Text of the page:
The Writing Process Blogging Tour
I was asked by a friend, John Allen of I Write, You Read, to contribute to The Writing Process Blogging Tour. On his blog, he claims to have “passed the baton” on to me, so I won’t dwell too much on the texts of hesitation I sent to him (only resulting in an “I’m going to link to you anyway” response). Anyway, here I am, writing my post instead of eating my lunch…(you know I still love you, John).
My writing process was fairly shambolic up until about eleven years ago. I pretty much wrote down every idea I could think of until the story I was trying to develop disintegrated into nothing. As a result, I accumulated a lot of incomplete work (some of which I still have stored away in my head, most of which have died a horrible death in forgotten notebooks). Then I signed up to an online writing course and was shocked (duh) to discover that other people didn’t go about writing in the same way. This is probably why they were more productive than I was (another duh moment). I never finished the course but what I got out of it is what I’ve used since. So, back to the format of this tour (John, take note) where I’m supposed to answer four questions about my work. Here goes nothing.
What am I working on?
I’m writing a (dark) retelling of Sleeping Beauty as part of the Twice Upon A Time anthology for The Bearded Scribe Press. Of course, when I say working on, I mean trying to write an outline and thanking God that the deadline has been shifted yet again.
How does my work differ from others of its genre?
Is this a trick question? Is this when I get to say my books are awesome and in such a different league from other stories in the YA genre that you’d really have to stop reading this post (like right now) and go check them out? Because if it is, what are you waiting for?
Why do I write what I do?
I write YA fantasy/paranormal stories because I binge read YA novels and fantasy from an early age (yes, even Nigerian folklore about the cunning tortoise tricking kings counts as fantasy). I never quite grew out of them, and that’s why I think my brain only churns out what it does.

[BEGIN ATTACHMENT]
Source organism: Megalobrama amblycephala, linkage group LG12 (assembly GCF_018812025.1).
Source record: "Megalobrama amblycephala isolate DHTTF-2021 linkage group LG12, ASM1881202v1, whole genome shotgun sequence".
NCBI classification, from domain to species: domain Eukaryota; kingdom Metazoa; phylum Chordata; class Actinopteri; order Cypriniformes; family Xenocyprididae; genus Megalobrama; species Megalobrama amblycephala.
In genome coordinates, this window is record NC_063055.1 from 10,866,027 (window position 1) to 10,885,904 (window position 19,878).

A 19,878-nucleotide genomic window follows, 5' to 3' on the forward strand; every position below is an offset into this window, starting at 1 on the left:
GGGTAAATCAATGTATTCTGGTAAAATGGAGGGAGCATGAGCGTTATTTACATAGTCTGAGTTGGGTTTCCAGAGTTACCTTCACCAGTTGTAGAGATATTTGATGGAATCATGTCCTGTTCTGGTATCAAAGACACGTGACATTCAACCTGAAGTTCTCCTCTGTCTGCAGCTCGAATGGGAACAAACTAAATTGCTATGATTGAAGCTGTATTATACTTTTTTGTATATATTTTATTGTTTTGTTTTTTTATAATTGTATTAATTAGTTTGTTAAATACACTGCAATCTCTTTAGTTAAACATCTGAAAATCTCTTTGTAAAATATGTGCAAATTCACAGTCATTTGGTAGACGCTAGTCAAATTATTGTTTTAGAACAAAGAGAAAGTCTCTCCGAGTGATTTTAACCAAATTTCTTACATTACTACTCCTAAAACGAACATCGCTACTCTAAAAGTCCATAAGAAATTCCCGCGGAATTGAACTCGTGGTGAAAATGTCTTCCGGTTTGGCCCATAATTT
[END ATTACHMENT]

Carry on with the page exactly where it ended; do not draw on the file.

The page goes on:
How does your writing process work?
Okay, I already mentioned how I adopted principles from the writing course I joined over a decade ago. I could go on for a bit about the course but what I really got out of it was that writing an outline is essential to writing any piece of work. Sounds obvious but, for years, I carried out this process in my head and wondered why I couldn’t keep my stories straight. An outline ensures that, even if you deviate from your original intention, you never lose sight of the end goal. Other than that, I make sure I write whenever I get the chance, even when I don’t feel like it. If I have a book on the go I discipline myself and make sure I write something down at some point in the day – during my lunch break, on my bus journey home (usually jotting down ideas on my phone), late nights after work, weekends. I also read a lot (maybe a little too much), and I’ve found that this helps a lot with writers block (which is an inevitable occurrence). Reading other people’s work helps to draw you out of the bubble you’ve immersed yourself in. It certainly helps to clear my head.
I think that’s it from me. On to the next one. I’m “passing the baton” to Cherese Vines of Cherese Vines Charming Words, author of Countercharm 1 and 2 and Three Weeks in May. Cherese is a pretty awesome book reviewer and writes for a few book review sites, including her own. You can also follow her on her Facebook page.